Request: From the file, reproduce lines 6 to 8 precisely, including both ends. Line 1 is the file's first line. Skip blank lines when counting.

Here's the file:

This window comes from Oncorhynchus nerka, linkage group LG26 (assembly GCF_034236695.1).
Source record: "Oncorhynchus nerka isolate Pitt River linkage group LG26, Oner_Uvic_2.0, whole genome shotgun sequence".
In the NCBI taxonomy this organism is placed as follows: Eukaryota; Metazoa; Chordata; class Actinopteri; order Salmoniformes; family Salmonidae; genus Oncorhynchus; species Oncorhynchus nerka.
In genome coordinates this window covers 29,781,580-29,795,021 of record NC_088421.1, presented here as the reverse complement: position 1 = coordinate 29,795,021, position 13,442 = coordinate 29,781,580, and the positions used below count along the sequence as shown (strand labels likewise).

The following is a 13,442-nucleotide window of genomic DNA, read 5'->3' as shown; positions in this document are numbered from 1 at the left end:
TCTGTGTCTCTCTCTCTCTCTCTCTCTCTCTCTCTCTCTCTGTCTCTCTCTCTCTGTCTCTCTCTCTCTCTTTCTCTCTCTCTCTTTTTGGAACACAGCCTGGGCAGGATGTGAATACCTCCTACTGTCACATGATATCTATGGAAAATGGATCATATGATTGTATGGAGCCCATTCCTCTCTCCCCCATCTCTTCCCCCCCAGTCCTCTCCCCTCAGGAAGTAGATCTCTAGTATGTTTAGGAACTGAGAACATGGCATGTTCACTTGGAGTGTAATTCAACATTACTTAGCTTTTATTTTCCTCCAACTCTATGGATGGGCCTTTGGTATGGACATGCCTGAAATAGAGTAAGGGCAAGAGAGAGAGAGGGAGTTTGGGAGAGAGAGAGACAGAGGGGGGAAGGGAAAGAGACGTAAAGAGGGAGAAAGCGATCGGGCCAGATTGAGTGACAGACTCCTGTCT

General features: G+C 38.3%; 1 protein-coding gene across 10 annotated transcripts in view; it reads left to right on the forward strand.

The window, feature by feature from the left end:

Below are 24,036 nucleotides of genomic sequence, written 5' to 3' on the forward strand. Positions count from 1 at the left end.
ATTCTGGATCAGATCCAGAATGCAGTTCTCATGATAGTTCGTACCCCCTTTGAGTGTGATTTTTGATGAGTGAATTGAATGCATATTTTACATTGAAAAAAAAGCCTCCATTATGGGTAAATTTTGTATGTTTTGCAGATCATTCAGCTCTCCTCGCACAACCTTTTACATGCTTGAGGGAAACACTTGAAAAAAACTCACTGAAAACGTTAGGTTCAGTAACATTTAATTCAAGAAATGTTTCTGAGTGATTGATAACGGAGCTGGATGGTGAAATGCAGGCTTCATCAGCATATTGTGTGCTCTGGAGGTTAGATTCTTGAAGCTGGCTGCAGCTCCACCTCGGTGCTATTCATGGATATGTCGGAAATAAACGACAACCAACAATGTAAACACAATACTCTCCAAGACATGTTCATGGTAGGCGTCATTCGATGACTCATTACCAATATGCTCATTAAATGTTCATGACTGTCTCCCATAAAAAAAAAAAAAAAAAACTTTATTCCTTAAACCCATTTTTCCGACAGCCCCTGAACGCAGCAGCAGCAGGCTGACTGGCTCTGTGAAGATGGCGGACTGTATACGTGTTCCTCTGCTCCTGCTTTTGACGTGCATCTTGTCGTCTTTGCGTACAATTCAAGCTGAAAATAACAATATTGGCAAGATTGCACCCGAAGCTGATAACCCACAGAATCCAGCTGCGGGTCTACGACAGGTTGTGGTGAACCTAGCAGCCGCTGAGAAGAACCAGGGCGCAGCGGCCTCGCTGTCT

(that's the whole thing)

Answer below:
TCTGTGTCTCTCTCTCTCTCTCTCTCTCTCTCTCTCTCTCTGTCTCTCTCTCTCTGTCTCTCTCTCTCTCTTTCTCTCTCTCTCTTTTTGGAACACAGCCTGGGCAGGATGTGAATACCTCCTACTGTCACATGATATCTATGGAAAATGGATCATATGATTGTATGGAGCCCATTCCTCTCTCCCCCATCTCTTCCCCCCCAGTCCTCTCCCCTCAGGAAGTAGATCTCTAGTATGTTTAGGAACTGAGAACATGGCATGTTCACTTGGAGTGTAATTCAACATTACTTAGCTTTTATTTTCCTCCAACTCTATGGATGGGCCTTTGGTATGGACATGCCTGAAATAGAGTAAGGGCAAGAGAGAGAGAGGGAGTTTGGGAGAGAGAGAGACAGAGGGGGGAAGGGAAAGAGACGTAAAGAGGGAGAAAGCGATCGGGCCAGATTGAGTGACAGACTCCTGTCT

General features: G+C 38.3%; 1 protein-coding gene across 10 annotated transcripts in view; it reads left to right on the forward strand.

The window, feature by feature from the left end: